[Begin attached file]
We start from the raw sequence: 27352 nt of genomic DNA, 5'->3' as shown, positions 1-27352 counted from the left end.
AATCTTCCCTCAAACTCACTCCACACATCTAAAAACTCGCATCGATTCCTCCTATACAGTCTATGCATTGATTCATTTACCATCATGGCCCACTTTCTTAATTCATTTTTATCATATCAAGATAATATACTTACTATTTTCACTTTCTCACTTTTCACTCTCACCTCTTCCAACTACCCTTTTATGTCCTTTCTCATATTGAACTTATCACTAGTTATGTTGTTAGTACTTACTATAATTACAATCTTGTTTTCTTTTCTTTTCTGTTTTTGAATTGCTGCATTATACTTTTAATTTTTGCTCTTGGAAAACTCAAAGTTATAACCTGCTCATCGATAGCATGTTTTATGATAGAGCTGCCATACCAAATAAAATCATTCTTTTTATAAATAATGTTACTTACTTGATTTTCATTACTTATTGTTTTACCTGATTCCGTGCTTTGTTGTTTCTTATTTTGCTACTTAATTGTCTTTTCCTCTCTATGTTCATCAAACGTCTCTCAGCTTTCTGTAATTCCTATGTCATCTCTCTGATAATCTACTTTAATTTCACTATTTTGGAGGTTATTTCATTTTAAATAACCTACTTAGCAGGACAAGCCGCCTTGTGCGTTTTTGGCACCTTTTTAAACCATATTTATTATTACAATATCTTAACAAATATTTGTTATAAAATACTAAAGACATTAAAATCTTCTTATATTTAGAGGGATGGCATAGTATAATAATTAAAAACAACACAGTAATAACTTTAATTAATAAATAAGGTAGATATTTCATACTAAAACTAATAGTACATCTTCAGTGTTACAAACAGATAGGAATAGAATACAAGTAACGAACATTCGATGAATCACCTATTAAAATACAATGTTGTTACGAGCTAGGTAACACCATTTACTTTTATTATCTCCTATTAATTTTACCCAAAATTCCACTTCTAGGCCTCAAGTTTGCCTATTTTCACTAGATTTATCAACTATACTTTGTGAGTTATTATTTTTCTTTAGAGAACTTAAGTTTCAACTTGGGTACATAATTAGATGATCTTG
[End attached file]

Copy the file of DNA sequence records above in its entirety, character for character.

We start from the raw sequence: 27352 nt of genomic DNA, 5'->3' as shown, positions 1-27352 counted from the left end.
AATCTTCCCTCAAACTCACTCCACACATCTAAAAACTCGCATCGATTCCTCCTATACAGTCTATGCATTGATTCATTTACCATCATGGCCCACTTTCTTAATTCATTTTTATCATATCAAGATAATATACTTACTATTTTCACTTTCTCACTTTTCACTCTCACCTCTTCCAACTACCCTTTTATGTCCTTTCTCATATTGAACTTATCACTAGTTATGTTGTTAGTACTTACTATAATTACAATCTTGTTTTCTTTTCTTTTCTGTTTTTGAATTGCTGCATTATACTTTTAATTTTTGCTCTTGGAAAACTCAAAGTTATAACCTGCTCATCGATAGCATGTTTTATGATAGAGCTGCCATACCAAATAAAATCATTCTTTTTATAAATAATGTTACTTACTTGATTTTCATTACTTATTGTTTTACCTGATTCCGTGCTTTGTTGTTTCTTATTTTGCTACTTAATTGTCTTTTCCTCTCTATGTTCATCAAACGTCTCTCAGCTTTCTGTAATTCCTATGTCATCTCTCTGATAATCTACTTTAATTTCACTATTTTGGAGGTTATTTCATTTTAAATAACCTACTTAGCAGGACAAGCCGCCTTGTGCGTTTTTGGCACCTTTTTAAACCATATTTATTATTACAATATCTTAACAAATATTTGTTATAAAATACTAAAGACATTAAAATCTTCTTATATTTAGAGGGATGGCATAGTATAATAATTAAAAACAACACAGTAATAACTTTAATTAATAAATAAGGTAGATATTTCATACTAAAACTAATAGTACATCTTCAGTGTTACAAACAGATAGGAATAGAATACAAGTAACGAACATTCGATGAATCACCTATTAAAATACAATGTTGTTACGAGCTAGGTAACACCATTTACTTTTATTATCTCCTATTAATTTTACCCAAAATTCCACTTCTAGGCCTCAAGTTTGCCTATTTTCACTAGATTTATCAACTATACTTTGTGAGTTATTATTTTTCTTTAGAGAACTTAAGTTTCAACTTGGGTACATAATTAGATGATCTTG